Freelancers' Questions: How to offer a prompt payment discount?
Freelancer’s Question: I’ve read about prompt payment discounts when it comes to VAT but didn’t know about this incentive before. How can I offer a prompt payment discount; what are the tax implications and wouldn’t I lose money if all clients took me up on the offer?
Expert’s Answer: Given that legislation is soon to change, this is somewhat a moot point from a tax perspective. From April 2015, you’ll have to pay the appropriate amount of VAT on income received from clients, regardless of whether that includes a prompt payment discount or not.
As for offering a prompt payment discount, that’s a commercial decision for you to decide as a business owner. The advantage is that you’re providing an incentive for early payment, which may help with cash flow - which is particularly useful when it comes to paying suppliers or employees.
Bear in mind that you’ll probably need to offer a reasonable discount for it to act as a suitable incentive. But by doing so, as you’ve quite rightly pointed out, you’ll be taking a financial hit.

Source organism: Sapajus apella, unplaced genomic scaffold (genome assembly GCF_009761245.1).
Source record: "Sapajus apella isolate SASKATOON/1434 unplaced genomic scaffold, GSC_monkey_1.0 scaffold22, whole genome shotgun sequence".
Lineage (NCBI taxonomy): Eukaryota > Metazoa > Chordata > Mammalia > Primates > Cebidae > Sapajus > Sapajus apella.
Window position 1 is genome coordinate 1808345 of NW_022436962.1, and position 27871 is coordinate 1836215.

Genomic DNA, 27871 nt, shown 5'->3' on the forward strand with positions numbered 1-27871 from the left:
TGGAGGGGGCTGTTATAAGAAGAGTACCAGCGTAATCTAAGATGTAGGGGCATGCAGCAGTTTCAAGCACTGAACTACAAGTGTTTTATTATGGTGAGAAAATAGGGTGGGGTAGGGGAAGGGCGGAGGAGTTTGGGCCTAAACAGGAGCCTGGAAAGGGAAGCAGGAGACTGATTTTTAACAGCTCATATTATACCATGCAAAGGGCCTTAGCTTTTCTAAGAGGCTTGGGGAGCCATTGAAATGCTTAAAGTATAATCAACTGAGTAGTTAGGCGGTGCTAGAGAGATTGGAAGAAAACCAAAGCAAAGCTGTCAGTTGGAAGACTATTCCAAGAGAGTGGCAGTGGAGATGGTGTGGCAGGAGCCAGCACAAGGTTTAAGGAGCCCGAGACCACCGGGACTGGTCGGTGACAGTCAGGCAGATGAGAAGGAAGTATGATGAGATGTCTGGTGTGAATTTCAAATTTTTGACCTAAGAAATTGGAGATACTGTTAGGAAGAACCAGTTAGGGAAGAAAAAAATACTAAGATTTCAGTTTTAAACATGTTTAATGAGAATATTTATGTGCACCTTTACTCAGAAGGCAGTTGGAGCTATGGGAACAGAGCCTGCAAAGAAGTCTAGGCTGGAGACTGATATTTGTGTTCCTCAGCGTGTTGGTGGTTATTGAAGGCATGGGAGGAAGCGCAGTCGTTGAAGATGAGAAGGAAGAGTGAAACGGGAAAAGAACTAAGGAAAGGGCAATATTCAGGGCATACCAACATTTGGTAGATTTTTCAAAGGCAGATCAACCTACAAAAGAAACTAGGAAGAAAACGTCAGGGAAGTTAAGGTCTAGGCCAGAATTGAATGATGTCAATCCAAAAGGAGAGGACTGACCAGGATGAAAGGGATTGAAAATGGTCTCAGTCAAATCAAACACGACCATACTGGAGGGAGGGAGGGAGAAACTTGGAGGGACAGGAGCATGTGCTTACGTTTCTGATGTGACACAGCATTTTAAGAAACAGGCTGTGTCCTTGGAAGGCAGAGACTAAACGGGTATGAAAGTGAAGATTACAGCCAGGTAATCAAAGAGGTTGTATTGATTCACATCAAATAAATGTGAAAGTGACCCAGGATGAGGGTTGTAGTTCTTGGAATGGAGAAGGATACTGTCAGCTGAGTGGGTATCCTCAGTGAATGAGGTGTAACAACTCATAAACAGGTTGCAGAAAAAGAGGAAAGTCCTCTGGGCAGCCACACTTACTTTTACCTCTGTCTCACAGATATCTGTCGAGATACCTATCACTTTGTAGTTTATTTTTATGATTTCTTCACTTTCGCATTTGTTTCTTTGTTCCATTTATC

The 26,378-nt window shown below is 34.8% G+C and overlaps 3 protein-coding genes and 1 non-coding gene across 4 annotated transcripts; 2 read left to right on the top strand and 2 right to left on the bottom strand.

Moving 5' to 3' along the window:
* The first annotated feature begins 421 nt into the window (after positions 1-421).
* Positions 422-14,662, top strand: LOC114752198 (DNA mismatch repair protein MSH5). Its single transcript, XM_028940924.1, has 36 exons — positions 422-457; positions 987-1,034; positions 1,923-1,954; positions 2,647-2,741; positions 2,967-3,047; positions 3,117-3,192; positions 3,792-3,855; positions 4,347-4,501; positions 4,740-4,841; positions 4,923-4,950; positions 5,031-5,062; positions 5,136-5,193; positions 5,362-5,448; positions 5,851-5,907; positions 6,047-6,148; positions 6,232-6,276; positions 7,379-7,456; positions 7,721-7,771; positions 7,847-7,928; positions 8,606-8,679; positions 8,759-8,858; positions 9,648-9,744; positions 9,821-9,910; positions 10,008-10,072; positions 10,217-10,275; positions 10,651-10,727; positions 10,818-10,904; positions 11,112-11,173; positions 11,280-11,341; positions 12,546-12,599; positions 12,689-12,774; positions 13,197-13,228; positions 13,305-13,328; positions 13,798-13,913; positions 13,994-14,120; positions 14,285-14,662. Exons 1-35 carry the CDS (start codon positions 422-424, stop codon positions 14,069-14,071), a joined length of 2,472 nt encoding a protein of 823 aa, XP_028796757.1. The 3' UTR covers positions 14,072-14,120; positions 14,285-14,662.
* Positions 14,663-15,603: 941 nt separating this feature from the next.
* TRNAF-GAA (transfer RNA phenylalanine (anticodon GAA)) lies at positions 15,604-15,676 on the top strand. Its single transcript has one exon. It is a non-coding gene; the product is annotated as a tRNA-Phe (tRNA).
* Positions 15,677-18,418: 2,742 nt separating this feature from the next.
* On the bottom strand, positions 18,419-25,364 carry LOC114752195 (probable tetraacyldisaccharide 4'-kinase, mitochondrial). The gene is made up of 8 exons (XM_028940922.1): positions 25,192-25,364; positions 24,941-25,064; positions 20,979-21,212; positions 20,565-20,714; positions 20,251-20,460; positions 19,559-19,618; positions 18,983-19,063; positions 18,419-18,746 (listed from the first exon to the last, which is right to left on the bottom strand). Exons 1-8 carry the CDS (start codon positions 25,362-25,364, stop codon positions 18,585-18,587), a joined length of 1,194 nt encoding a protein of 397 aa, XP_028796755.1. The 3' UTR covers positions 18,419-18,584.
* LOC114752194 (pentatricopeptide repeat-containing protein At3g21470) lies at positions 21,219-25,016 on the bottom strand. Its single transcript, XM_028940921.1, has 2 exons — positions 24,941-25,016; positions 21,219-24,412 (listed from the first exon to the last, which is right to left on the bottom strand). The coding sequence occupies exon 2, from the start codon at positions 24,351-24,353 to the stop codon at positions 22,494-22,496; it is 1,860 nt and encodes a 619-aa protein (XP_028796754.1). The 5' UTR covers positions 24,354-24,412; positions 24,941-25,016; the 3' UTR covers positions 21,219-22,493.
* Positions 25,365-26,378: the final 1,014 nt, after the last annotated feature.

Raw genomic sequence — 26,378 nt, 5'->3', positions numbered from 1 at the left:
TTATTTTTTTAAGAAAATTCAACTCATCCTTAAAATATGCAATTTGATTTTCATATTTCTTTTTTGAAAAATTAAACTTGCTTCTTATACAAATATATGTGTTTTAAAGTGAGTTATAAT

You could, of course, increase your pre-discount prices but then you run the risk of appearing uncompetitive. However some businesses embrace early payment discounts as a marketing tool: they’ll overinflate their prices significantly, then offer an aggressive discount (30%+) for early payment, but again you’ll need to evaluate if this is appropriate for your business.As regards applying a prompt payment discount, it can be as simple as adding the discount as a single line on your invoice, which could state that the discount applies only if the invoice is settled by a given date.
But do keep in mind what you’re trying to achieve. If you have a problem with late payments would it not be cheaper and more effective for you just to pick up the phone and chase the payment? Best of luck with however you choose to proceed.
expert was James Poyser, co-founder of inniAccounts,
an online accountancy firm for freelancers and the self-employed.
1st October 2014